Existing testing approaches are time consuming taking several months to run 1000s of tests on 100s of samples. The tests are destructive meaning the batteries tested are not usable when testing is complete. Data collected from testing is only valid for the batch of batteries testes (i.e., they are tied to battery chemistry). As battery consumption increases, the length of time to test batteries becomes critical. If supplies are depleted before testing is completed, the testing results are worthless.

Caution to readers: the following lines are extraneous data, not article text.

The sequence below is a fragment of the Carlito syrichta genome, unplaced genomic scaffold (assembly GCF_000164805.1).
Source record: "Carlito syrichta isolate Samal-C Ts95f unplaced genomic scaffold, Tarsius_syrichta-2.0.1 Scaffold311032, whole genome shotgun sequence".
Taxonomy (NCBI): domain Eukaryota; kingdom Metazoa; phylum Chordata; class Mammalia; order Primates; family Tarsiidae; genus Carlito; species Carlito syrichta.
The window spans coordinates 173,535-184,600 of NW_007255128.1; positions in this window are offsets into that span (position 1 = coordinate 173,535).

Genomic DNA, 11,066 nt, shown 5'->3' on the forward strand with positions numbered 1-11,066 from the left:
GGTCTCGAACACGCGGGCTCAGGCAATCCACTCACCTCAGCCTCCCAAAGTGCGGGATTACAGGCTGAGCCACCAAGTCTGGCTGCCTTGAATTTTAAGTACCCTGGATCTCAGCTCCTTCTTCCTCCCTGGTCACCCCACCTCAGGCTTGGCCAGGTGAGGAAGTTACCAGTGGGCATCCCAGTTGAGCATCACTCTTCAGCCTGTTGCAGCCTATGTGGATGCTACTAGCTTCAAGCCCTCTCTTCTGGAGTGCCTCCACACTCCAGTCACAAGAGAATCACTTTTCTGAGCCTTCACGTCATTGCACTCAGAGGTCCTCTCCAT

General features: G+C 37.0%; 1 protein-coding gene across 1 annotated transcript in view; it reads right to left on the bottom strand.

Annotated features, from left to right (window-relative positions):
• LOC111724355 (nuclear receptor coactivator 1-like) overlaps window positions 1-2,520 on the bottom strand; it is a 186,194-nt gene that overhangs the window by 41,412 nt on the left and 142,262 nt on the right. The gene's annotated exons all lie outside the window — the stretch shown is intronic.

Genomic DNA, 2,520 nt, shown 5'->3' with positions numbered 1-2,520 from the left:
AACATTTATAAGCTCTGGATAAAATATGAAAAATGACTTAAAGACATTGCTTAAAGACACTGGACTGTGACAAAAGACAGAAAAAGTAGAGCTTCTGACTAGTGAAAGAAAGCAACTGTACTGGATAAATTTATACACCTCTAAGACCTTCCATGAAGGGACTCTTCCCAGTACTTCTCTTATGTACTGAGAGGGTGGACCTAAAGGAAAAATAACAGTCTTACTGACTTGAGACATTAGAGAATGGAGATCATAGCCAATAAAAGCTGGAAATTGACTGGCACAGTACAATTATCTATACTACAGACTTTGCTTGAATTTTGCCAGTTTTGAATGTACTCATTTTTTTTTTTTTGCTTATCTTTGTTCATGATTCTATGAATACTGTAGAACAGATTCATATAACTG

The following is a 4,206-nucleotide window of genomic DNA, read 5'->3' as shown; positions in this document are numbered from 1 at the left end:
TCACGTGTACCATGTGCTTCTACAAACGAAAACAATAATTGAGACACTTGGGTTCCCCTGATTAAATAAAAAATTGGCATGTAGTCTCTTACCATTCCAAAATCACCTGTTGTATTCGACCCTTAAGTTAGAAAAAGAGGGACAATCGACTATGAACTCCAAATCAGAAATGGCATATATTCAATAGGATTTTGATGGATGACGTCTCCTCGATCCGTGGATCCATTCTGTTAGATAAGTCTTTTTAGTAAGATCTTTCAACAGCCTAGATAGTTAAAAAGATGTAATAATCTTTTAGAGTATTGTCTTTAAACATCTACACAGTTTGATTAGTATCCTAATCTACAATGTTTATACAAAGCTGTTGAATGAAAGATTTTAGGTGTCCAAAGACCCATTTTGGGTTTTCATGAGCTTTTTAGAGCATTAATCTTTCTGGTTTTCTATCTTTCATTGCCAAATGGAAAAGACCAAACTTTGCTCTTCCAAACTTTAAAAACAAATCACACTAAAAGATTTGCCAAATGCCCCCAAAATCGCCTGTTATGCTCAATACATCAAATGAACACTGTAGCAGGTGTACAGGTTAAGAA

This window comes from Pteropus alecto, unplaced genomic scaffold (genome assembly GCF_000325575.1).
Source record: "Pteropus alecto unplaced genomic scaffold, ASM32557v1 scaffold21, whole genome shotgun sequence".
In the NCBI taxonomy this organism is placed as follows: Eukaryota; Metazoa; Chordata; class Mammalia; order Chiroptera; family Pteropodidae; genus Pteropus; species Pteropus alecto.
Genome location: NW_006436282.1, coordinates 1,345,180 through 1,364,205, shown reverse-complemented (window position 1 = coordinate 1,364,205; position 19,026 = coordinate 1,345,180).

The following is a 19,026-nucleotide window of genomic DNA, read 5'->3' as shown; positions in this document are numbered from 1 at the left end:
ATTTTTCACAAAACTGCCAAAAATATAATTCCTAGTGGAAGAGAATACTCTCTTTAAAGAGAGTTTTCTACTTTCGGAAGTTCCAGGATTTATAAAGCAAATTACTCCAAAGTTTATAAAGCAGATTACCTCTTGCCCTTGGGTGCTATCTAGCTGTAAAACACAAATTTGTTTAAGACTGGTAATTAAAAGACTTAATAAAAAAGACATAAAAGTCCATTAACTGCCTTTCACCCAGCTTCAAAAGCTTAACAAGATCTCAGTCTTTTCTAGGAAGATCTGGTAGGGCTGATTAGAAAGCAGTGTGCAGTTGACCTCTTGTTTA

Many of us that follow EV trends know that the US is substantially behind both the EU and China in terms of both the number of EVs on the road and the infrastructure that is in place to support growth of the EV footprint in the US. For months we’ve been hearing about ambitious goals from the current administration that Congress has been working towards legislating with new bills that would improve all types of infrastructure, including the push to expand sales of zero-emissions vehicles. Nothing has been signed into law yet, but with the Senate passage of the bipartisan infrastructure bill (also called the Infrastructure Investment and Jobs Act), we know what that bill currently looks like. Then there is the separate bill referred to by several names: the American Families Plan, the Build Back Better bill, the human infrastructure bill, and the $3.5T social spending bill (although it probably won’t be $3.5T when negotiations run their course). Even the latter bill will likely have some EV-centric content based on what we’ve heard from lawmakers, especially those from Michigan. So, with everything subject to change—where are we?